Tag Archive: self-control

Control yourself, Grasshopper – The People factor when it comes to stress

 

“It isn’t the work that’s an issue for me. There’s a lot of it, but I can handle it. It’s the people!” I remember saying that any number of times when I became a manager, suddenly thrust into being responsible for mess-ups that weren’t of my making. At least it seemed that way to my then naïve viewpoint.

Sure, I had my heroes – usually stoic men and women who could be calm through anything. I tried to emulate them, and some would say I did it well. But inside, I was often anything but stoic and calm.

I was a mess.

The “What if’s” were my constant companion. “What if Charlie doesn’t get done on time?” What if Louise doesn’t come into work again?” “What if the next person I hire is a closet sociopath?”

Yes. Things were very hairy inside me sometimes. Until I learnt a few “rules that kept me sane and balanced:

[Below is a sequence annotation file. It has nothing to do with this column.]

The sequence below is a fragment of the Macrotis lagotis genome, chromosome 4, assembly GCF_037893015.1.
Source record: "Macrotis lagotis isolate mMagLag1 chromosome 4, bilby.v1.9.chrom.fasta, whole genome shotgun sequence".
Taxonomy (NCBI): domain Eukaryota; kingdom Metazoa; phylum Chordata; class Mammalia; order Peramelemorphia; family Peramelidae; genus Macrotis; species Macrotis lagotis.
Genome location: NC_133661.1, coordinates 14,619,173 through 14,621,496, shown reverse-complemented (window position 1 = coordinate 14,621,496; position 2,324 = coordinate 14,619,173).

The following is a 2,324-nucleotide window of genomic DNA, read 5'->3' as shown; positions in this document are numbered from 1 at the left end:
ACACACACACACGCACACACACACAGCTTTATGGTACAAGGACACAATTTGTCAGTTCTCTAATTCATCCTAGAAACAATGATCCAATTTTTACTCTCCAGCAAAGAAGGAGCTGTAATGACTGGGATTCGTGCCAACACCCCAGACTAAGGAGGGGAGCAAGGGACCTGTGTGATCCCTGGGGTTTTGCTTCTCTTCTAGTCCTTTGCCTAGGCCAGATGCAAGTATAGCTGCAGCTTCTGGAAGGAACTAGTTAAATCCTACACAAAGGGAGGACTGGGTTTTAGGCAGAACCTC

1. Know who I truly have any control over. The only person I can control is me. That means that if I’m worrying over someone else, there’s probably something I’m not worrying over about me. When I hired that last person, what wasn’t I looking at that makes me worry about him now? And why? Now that I’ve hired him, what can I put in place for myself that would give me peace of mind?
  2. Be transparent. If I’m not truly calm and stoic inside, then don’t pretend I am. That only sets me up for a future heart-attack, and lets others think something about me and the situation that’s simply not true. I may talk myself into thinking I’m doing everyone a favor, but I’m not. Not that throwing a fit is the answer. It definitely isn’t. But neither is bottling things up.
  3. Be open. It always amazes me how things turn out when I remain open. All those times when I decided ahead of time that a particular result was inevitable were never great. But any time where I was able to remain open to what became available were really pretty good.